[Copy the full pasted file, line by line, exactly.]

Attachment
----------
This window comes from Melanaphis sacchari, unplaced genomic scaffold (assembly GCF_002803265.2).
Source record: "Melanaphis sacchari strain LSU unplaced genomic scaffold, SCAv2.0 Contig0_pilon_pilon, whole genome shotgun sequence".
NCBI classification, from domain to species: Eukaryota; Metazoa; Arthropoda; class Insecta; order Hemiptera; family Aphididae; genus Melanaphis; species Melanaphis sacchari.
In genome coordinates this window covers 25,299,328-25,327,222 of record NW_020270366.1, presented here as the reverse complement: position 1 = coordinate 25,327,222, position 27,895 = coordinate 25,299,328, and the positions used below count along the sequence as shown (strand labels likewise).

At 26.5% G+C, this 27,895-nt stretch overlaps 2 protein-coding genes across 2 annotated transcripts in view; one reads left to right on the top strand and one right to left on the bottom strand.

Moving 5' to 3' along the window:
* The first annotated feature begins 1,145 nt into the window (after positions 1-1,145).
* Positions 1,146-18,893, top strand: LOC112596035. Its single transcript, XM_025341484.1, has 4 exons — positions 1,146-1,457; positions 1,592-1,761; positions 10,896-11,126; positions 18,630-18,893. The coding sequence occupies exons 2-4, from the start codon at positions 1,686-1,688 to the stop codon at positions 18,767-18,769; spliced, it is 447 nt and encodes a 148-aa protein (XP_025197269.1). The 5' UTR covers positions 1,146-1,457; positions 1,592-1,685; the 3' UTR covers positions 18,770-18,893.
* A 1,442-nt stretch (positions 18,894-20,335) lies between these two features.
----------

This window comes from Melanaphis sacchari, unplaced genomic scaffold (assembly GCF_002803265.2).
Source record: "Melanaphis sacchari strain LSU unplaced genomic scaffold, SCAv2.0 Contig0_pilon_pilon, whole genome shotgun sequence".
NCBI classification, from domain to species: Eukaryota; Metazoa; Arthropoda; class Insecta; order Hemiptera; family Aphididae; genus Melanaphis; species Melanaphis sacchari.
In genome coordinates this window covers 25,299,328-25,327,222 of record NW_020270366.1, presented here as the reverse complement: position 1 = coordinate 25,327,222, position 27,895 = coordinate 25,299,328, and the positions used below count along the sequence as shown (strand labels likewise).

At 26.5% G+C, this 27,895-nt stretch overlaps 2 protein-coding genes across 2 annotated transcripts in view; one reads left to right on the top strand and one right to left on the bottom strand.

Moving 5' to 3' along the window:
* The first annotated feature begins 1,145 nt into the window (after positions 1-1,145).
* Positions 1,146-18,893, top strand: LOC112596035. Its single transcript, XM_025341484.1, has 4 exons — positions 1,146-1,457; positions 1,592-1,761; positions 10,896-11,126; positions 18,630-18,893. The coding sequence occupies exons 2-4, from the start codon at positions 1,686-1,688 to the stop codon at positions 18,767-18,769; spliced, it is 447 nt and encodes a 148-aa protein (XP_025197269.1). The 5' UTR covers positions 1,146-1,457; positions 1,592-1,685; the 3' UTR covers positions 18,770-18,893.
* A 1,442-nt stretch (positions 18,894-20,335) lies between these two features.